Re: [RFC PATCH 0/4] KVM: x86/mmu: Rework marking folios dirty/accessed

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On Wed, Mar 20, 2024 at 5:56 AM David Hildenbrand <david@xxxxxxxxxx> wrote:
> On 20.03.24 01:50, Sean Christopherson wrote:
> > Rework KVM to mark folios dirty when creating shadow/secondary PTEs (SPTEs),
> > i.e. when creating mappings for KVM guests, instead of when zapping or
> > modifying SPTEs, e.g. when dropping mappings.
> >
> > The motivation is twofold:
> >
> >    1. Marking folios dirty and accessed when zapping can be extremely
> >       expensive and wasteful, e.g. if KVM shattered a 1GiB hugepage into
> >       512*512 4KiB SPTEs for dirty logging, then KVM marks the huge folio
> >       dirty and accessed for all 512*512 SPTEs.
> >
> >    2. x86 diverges from literally every other architecture, which updates
> >       folios when mappings are created.  AFAIK, x86 is unique in that it's
> >       the only KVM arch that prefetches PTEs, so it's not quite an apples-
> >       to-apples comparison, but I don't see any reason for the dirty logic
> >       in particular to be different.
> >
> Already sorry for the lengthy reply.
> On "ordinary" process page tables on x86, it behaves as follows:
> 1) A page might be mapped writable but the PTE might not be dirty. Once
>     written to, HW will set the PTE dirty bit.
> 2) A page might be mapped but the PTE might not be young. Once accessed,
>     HW will set the PTE young bit.
> 3) When zapping a page (zap_present_folio_ptes), we transfer the dirty
>     PTE bit to the folio (folio_mark_dirty()), and the young PTE bit to
>     the folio (folio_mark_accessed()). The latter is done conditionally
>     only (vma_has_recency()).
> BUT, when zapping an anon folio, we don't do that, because there zapping
> implies "gone for good" and not "content must go to a file".
> 4) When temporarily unmapping a folio for migration/swapout, we
>     primarily only move the dirty PTE bit to the folio.
> GUP is different, because the PTEs might change after we pinned the page
> and wrote to it. We don't modify the PTEs and expect the GUP user to do
> the right thing (set dirty/accessed). For example,
> unpin_user_pages_dirty_lock() would mark the page dirty when unpinning,
> where the PTE might long be gone.
> So GUP does not really behave like HW access.
> Secondary page tables are different to ordinary GUP, and KVM ends up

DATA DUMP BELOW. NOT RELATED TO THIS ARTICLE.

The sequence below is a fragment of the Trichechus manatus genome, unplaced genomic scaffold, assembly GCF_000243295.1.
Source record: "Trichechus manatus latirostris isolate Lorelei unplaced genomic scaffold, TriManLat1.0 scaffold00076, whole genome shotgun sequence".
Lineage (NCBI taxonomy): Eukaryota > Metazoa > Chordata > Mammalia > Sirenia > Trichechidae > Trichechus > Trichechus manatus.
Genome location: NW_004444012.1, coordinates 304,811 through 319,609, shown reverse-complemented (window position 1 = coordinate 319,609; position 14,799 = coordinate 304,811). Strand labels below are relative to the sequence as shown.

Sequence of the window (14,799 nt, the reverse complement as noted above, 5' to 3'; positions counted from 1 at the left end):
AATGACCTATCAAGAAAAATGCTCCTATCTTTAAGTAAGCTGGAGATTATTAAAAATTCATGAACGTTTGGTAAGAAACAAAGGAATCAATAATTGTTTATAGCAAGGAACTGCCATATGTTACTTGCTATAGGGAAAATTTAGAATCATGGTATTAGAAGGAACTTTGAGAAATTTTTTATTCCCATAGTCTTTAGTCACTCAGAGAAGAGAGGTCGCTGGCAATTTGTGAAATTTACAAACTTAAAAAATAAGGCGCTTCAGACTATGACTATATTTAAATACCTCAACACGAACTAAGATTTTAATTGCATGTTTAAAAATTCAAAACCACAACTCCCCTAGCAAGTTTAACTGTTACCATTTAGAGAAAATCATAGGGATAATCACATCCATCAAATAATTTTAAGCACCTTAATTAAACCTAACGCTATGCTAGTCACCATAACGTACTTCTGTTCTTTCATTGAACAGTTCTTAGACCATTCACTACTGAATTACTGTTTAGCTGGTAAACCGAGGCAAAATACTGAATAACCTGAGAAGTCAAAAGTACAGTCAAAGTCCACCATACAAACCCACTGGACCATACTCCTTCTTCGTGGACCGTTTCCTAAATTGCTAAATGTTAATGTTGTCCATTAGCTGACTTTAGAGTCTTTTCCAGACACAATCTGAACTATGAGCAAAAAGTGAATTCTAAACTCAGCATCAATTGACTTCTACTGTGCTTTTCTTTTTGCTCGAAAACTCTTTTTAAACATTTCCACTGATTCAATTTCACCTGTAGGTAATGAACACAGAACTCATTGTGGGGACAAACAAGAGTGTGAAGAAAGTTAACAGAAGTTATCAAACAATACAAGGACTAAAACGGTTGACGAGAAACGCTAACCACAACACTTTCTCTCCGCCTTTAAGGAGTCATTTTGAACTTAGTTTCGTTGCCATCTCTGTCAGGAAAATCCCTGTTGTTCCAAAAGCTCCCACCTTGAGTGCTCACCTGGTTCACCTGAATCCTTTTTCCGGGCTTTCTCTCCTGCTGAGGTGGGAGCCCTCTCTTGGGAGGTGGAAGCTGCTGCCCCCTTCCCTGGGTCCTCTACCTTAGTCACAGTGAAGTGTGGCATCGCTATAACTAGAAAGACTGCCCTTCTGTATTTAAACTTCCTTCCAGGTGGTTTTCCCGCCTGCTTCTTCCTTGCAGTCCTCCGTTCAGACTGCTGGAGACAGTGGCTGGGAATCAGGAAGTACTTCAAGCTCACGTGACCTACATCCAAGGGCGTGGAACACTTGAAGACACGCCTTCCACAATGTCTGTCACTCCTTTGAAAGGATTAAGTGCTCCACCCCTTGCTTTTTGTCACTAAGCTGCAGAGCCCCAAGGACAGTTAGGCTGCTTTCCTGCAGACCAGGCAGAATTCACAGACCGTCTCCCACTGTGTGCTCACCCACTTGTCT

> using GUP to some degree to simulate HW access; regarding NUMA-hinting,
> KVM already revealed to be very different to all other GUP users. [1]
> And I recall that at some point I raised that we might want to have a
> dedicate interface for these "mmu-notifier" based page table
> synchonization mechanism.
> But KVM ends up setting folio dirty/access flags itself, like other GUP
> users. I do wonder if secondary page tables should be messing with folio
> flags *at all*, and if there would be ways to to it differently using PTEs.
> We make sure to synchronize the secondary page tables to the process
> page tables using MMU notifiers: when we write-protect/unmap a PTE, we
> write-protect/unmap the SPTE. Yet, we handle accessed/dirty completely
> different.

Accessed bits have the test/clear young MMU-notifiers. But I agree
there aren't any notifiers for dirty tracking.

Are there any cases where the primary MMU transfers the PTE dirty bit
to the folio _other_ than zapping (which already has an MMU-notifier
to KVM). If not then there might not be any reason to add a new
notifier. Instead the contract should just be that secondary MMUs must
also transfer their dirty bits to folios in sync (or before) the
primary MMU zaps its PTE.

> I once had the following idea, but I am not sure about all implications,
> just wanted to raise it because it matches the topic here:
> Secondary page tables kind-of behave like "HW" access. If there is a
> write access, we would expect the original PTE to become dirty, not the
> mapped folio.

Propagating SPTE dirty bits to folios indirectly via the primary MMU
PTEs won't work for guest_memfd where there is no primary MMU PTE. In
order to avoid having two different ways to propagate SPTE dirty bits,
KVM should probably be responsible for updating the folio directly.

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